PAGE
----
House budget writers included a modest increase in funds to serve North Carolinians with Traumatic Brain Injuries. The proposed $4 million — up from about $2.4 million in past budget cycles — would be used to “provide residential services, day programs, transportation, respite services and home modification.”
As wait times for psychiatric beds have increased during the pandemic, the House budget aims to open more inpatient beds to treat people with mental illness. Under the House budget, Johnston Health Enterprises, Good Hope Hospital in Harnett County and Harnett Health System, Inc. would each receive $1.4 million from the Dorothea Dix hospital property fund to open more inpatient psychiatric beds.
Additionally, in an attempt to divert people in mental health crisis from hospital settings, the House budget gives a one-time amount of $25 million to Forsyth and Mecklenburg Counties “to be used for each county’s crisis behavioral health program partnership with the applicable county’s local hospital system, local behavioral health crisis centers, local emergency services 10 providers, and the local management entities/managed care organizations (LME-MCOs) serving the county.”
Missing from the House budget were funds to expand mental health peer support centers — which are operated by people with lived mental health experience — and funds to provide non-police mental health crisis interventions. NC Health News reported on the rise in petitions to involuntarily commit mental health patients and the trauma many live with after being handcuffed and transported by law enforcement in the process. In response, a bipartisan group of House lawmakers sought to create community-based alternatives.
“We need a culture shift in our public administration and more community based capacity, including peer generated supports,” said Winston-Salem based mental health advocate Laurie Coker. “We do not need a larger footprint of hospitals or other confining crisis center environments. And we surely do not need to continue to compel people to inpatient treatment (IVCs) when so much else is simply absent in our system.”
The House budget provides $15.1 million each year in additional funding — for a total of $68.2 million over the two-year budget — to help ensure the state complies with the U.S. Department of Justice Olmstead settlement, which requires that the state move Medicaid eligible people with mental illnesses out of institutions into community living settings. A recent independent review of North Carolina’s progress toward the goals outlined in the settlement found that the state fell behind in some areas during the COVID-19 pandemic over the last year.
With the pandemic also came a rise in substance use and drug overdoses. The House budget includes funding amounts — both large and small — across the state to target issues of addiction and offer more recovery treatment.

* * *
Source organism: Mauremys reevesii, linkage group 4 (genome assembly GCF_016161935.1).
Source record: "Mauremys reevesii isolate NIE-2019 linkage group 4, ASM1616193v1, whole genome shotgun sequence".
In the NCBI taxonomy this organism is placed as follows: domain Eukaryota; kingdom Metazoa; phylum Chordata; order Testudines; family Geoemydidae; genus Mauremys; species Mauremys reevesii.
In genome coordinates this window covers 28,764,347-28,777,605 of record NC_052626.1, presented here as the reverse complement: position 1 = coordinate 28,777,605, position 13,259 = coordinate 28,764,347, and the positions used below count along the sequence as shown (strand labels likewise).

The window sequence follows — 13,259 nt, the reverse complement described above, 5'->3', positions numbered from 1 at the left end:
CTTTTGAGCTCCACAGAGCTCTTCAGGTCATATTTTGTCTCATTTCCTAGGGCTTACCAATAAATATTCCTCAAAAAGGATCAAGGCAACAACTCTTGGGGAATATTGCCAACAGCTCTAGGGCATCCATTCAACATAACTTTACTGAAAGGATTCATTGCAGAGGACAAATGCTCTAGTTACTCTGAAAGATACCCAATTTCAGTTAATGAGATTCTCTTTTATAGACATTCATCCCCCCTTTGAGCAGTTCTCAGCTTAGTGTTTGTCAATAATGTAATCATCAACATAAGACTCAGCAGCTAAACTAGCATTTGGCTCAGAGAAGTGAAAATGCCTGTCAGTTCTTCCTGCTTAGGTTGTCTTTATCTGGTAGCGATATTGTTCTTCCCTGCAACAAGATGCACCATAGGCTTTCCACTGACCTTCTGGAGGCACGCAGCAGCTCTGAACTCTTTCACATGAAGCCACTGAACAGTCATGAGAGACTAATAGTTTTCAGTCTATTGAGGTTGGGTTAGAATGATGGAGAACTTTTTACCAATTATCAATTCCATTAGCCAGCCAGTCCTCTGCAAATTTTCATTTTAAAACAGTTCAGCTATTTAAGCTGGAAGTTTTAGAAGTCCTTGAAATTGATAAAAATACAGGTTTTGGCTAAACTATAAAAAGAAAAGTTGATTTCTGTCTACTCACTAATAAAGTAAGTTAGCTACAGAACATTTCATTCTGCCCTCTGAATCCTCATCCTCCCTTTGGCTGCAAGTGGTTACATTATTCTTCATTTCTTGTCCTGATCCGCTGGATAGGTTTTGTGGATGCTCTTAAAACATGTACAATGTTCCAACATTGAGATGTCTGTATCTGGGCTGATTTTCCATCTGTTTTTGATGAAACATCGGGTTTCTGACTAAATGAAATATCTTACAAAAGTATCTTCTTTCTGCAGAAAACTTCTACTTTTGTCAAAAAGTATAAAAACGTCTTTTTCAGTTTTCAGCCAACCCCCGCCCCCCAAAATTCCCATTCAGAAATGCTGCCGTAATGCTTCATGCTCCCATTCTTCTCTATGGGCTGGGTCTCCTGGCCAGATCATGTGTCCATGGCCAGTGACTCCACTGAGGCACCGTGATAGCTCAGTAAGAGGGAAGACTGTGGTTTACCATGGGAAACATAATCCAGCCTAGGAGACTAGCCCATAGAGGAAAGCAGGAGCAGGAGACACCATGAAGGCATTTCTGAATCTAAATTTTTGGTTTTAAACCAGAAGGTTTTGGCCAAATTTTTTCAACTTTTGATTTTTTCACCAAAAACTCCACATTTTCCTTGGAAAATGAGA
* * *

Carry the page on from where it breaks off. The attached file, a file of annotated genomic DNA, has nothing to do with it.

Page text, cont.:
The budget includes $4.6 million to expand the Reentry Medication-Assisted Treatment pilot program to treat opioid use disorder in nine additional minimum security prisons and includes $6 million to expand the MAT Community Supervision pilot program for people recently released from prison and on probation.
Other House budget funds to address addiction and recovery:
- $2.2 million to Addiction Recovery Care Association, Inc.
- $4.7 million to Addiction Professionals of North Carolina, Inc.
- $53,700 to AYA House, Inc.
- $2.8 million to expand the EMS-based Medication Assisted Treatment Bridge program from two to 10 counties.
- $500,000 to Partners Health Management to address addiction and recovery needs in Surry County
- $5 million per year to Hope Alive, Inc., to operate a substance use disorder treatment and recovery facility in Robeson County
- $500,000 to Wilkes Recovery Revolution, Inc., in Wilkes County.
- $100,000 to Fellowship Hall, Inc., a nonprofit drug and alcohol recovery center in Greensboro.
- $150,000 to Safer Communities Ministry, Inc., a nonprofit in Union County for rehabilitation and recovery services to the formerly incarcerated
- $75,000 to the NC Harm Reduction Coalition to purchase naloxone, an opioid overdose reversal drug and $25,000 to law enforcement agencies to buy naloxone
North Carolina’s state fiscal year ended more than a month ago. In previous years, that’s meant that the state legislature would have to have most of its budget work completed by the end of June, or else pass so-called continuing resolutions to keep the wheels of government grinding. But a provision inserted into the state budget in 2018 now means that those continuing resolutions automatically kick in on July 1 if lawmakers haven’t completed their work on the budget.
Correction: An earlier version of this story incorrectly stated the size of the Juul settlement. It is $40 million, not $15.7 million. It also incorrectly described a budget provision encumbering how an attorney general may settle cases without getting a green light from the legislature.